Last week we asked you to tell us your stories about using the Affordable Care Act’s newly unfurled health exchanges. We whittled down the responses we received to seven Obamacare guinea pigs. They live all over the country and represent a variety of political and socio-economic backgrounds. This is the first in a series of dispatches from Slate readers telling us about their experience using the new health care exchanges.
Small-business owner, 32
I grew up a staunch Republican, voted for Bush twice, but the combination of Sarah Palin and the baffling Republican response to Obamacare has caused me to have a major identity crisis in my political beliefs.
I grew up in House Speaker John Boehner’s district, and we’re longtime family friends. My grandpa held the same congressional seat, my dad was a township trustee with him when they both were starting out, and I went to school with his kids. I’ve honestly never disagreed with any significant Republican positions until this one, but I voted for Obama in 2012—the only Democratic vote I’ve ever made.
I spent an hour or so Tuesday morning browsing plans at the Colorado insurance exchange. My goal was to find coverage for myself and my two children for less cost than we’d incur through my wife’s employer. My children are currently on my wife’s employer-based plan, and my coverage is through the state’s soon-ending high-risk pool. While my wife’s employer coverage is inexpensive for herself, covering our entire family would cost us an additional $1,000 per month out-of-pocket (for a less-than-ideal $3,500 deductible plan).
Browsing and filtering plans is fairly straightforward, and I was impressed by the number of options. For myself and my two children, I was shown a total of 78 plan options from about 10 different carriers. The plans ranged from $357 to $1,024 per month (some including dental coverage), and it was pretty clear that we’d find substantial savings compared to insuring our entire family through my wife’s employer.
Out of curiosity, I also looked up plans just for myself to compare rates. Plans with similar coverage levels were a little more expensive on the exchange than what I’m paying now through the high-risk pool but still would be significantly cheaper than what I’d pay on the open market pre-ACA.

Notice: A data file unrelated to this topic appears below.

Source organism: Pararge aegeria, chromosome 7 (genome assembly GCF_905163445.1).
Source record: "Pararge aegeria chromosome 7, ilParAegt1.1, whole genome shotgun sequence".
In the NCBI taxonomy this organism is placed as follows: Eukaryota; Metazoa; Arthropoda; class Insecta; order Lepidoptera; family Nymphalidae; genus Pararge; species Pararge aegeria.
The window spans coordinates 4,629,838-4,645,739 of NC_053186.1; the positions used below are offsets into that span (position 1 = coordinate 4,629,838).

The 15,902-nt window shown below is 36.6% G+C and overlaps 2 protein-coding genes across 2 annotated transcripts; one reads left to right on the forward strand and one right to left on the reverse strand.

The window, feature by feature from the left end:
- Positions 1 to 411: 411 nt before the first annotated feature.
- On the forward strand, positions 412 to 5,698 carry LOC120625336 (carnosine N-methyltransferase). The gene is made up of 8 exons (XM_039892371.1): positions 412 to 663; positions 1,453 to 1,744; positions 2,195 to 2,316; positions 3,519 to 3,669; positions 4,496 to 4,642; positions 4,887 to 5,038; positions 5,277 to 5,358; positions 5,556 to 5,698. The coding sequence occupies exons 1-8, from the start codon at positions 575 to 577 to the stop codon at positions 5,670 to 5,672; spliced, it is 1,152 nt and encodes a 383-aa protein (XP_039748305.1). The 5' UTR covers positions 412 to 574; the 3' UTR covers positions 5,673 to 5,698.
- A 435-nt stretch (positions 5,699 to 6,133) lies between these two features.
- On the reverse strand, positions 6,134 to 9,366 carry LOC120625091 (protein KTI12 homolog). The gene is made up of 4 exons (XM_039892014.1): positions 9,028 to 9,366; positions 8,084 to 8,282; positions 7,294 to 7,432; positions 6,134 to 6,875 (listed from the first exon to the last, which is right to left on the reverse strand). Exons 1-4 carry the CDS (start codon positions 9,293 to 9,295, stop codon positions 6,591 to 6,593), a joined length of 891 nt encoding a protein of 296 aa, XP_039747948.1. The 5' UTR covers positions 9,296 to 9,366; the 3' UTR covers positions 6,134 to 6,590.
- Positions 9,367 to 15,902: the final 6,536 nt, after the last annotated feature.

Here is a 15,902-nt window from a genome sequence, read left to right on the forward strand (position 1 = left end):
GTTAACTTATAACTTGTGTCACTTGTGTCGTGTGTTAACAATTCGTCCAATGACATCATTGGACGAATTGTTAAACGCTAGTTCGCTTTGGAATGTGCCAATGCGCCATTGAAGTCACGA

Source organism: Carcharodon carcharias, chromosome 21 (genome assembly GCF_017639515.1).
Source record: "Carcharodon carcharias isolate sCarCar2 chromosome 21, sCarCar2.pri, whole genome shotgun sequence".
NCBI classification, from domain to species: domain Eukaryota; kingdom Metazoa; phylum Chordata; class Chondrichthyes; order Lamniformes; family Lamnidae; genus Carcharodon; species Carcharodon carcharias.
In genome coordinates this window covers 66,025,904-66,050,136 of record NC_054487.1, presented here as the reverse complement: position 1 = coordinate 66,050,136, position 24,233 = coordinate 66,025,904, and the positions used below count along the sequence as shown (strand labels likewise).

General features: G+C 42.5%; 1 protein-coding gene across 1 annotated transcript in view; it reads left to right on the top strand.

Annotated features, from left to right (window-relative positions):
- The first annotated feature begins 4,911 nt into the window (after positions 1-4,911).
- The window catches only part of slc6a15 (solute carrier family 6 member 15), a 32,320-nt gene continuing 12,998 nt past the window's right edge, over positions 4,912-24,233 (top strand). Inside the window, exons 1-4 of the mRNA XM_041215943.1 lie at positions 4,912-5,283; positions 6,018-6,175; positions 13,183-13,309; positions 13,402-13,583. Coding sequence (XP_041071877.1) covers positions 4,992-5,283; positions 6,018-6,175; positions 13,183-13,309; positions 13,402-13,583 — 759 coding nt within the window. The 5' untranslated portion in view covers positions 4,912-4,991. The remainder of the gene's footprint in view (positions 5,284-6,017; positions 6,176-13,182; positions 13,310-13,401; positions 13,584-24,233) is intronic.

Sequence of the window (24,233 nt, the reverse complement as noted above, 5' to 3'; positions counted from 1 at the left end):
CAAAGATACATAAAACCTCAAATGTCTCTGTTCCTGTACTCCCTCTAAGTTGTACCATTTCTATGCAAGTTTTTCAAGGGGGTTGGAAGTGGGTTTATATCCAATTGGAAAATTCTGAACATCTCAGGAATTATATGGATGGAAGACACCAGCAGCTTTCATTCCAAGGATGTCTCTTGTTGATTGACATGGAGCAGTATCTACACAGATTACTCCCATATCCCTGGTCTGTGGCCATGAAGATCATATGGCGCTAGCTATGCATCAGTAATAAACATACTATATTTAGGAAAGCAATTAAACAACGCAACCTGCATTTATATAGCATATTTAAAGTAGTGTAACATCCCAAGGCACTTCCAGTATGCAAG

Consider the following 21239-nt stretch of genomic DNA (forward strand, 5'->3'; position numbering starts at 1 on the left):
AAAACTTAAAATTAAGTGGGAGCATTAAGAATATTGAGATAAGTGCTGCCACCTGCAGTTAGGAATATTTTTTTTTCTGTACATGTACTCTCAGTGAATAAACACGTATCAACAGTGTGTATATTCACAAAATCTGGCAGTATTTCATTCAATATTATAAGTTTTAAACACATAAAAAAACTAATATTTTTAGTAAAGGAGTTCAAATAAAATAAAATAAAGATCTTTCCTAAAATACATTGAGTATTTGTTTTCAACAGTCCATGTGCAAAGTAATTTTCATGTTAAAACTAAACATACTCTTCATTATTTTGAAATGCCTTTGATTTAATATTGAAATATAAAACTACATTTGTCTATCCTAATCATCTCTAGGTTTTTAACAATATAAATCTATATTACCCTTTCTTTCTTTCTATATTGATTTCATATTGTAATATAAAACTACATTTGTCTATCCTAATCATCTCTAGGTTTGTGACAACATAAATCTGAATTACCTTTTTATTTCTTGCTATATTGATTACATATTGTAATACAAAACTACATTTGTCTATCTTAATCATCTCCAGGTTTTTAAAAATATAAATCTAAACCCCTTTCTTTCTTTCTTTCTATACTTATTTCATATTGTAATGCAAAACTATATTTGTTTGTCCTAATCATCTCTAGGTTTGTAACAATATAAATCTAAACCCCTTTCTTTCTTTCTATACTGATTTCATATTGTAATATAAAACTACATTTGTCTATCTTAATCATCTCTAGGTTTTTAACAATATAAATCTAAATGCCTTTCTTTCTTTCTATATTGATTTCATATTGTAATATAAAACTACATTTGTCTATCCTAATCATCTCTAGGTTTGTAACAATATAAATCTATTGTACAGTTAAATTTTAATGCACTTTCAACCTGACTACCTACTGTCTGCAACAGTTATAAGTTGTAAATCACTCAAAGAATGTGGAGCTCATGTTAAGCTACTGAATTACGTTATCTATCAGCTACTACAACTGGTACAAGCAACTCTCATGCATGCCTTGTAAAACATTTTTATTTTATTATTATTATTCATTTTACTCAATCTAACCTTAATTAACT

One thing that struck me as I browsed the plans was that I knew the price was THE PRICE. In the past, when I’d browse individual plans, I knew whatever price I was shown would not be the price I’d pay due to my pre-existing condition. It was comforting knowing that I wouldn’t have to endure some complicated application process with much uncertainty about my final rate or approval.
I did hit a few snags though. I attempted to create an account on the site. After completing the required information and hitting “submit,” the request seemed to hang and eventually timed out. After speaking with a few friendly but overwhelmed customer service reps, it would seem that my account is in some sort of partially created limbo where I’m unable to either login or register again. They explained that systems were overwhelmed and suggested I try again in a few days, which I’m looking forward to.
Finance consultant, 34
I have a 4-year-old son who was born with a serious defect of his GI tract. Oliver spent his first two months in intensive care racking up more than $400,000 in medical expenses. We order medical supplies online, are very familiar with Levine’s Children’s Hospital, juggle three doctors, and hope to complete Oliver’s final surgery before he starts kindergarten. We are also very fortunate to have a normal, thriving boy with the potential for a long, happy life.
I have political opinions regarding Obamacare (against), but I don’t have the luxury of putting ideology ahead of what is best for my family. Currently, our high-deductible plan from Blue Cross Blue Shield of North Carolina limits our annual medical spending to $13,700, including premiums. I also made sure that we kept the grandfathered status of our plan so we had options when Obamacare took effect.
After spending much of Tuesday on the Internet, I was able to create an account but could not access the North Carolina exchange to learn if we qualified for a subsidy. Blue Cross Blue Shield will be the main insurer in North Carolina, and their website is providing quotes for their new plans. After seeing the plans, I was shocked. The bronze plan that most closely matches our grandfathered plan has a premium of $676 versus $294 for our current plan. The bronze plan also has higher out-of-pocket spending—$11,000 vs. $10,000—and does not provide a health savings account.
Higher expenses for more than twice the price is not progress for my family. We would need a subsidy of at least $5,000 to make the bronze plan competitive with our grandfathered, unsubsidized plan. It appears that families and individuals with low incomes should benefit, but at great cost.
Part-time jobs, 55
My name is Kevin Mims. I am 55. My wife is 62. We’ve been married for 33 years, and for most of that time we had excellent health insurance coverage through my wife’s work. (She was an escrow officer for 30 years.) She got laid off in 2010, and since then we have both been working at multiple part-time jobs, none of which provide health insurance. We are both freelance notaries public. My wife also works part-time for my stepdaughter’s home business (which has only three employees). What’s more, she works several days a month at a local antiques co-op. In addition to my notary work, I am a freelance writer, a fill-in clerk at a local bookstore, an antiques seller, and do a lot of other odd jobs such as house-sitting, pet-sitting, even baby-sitting.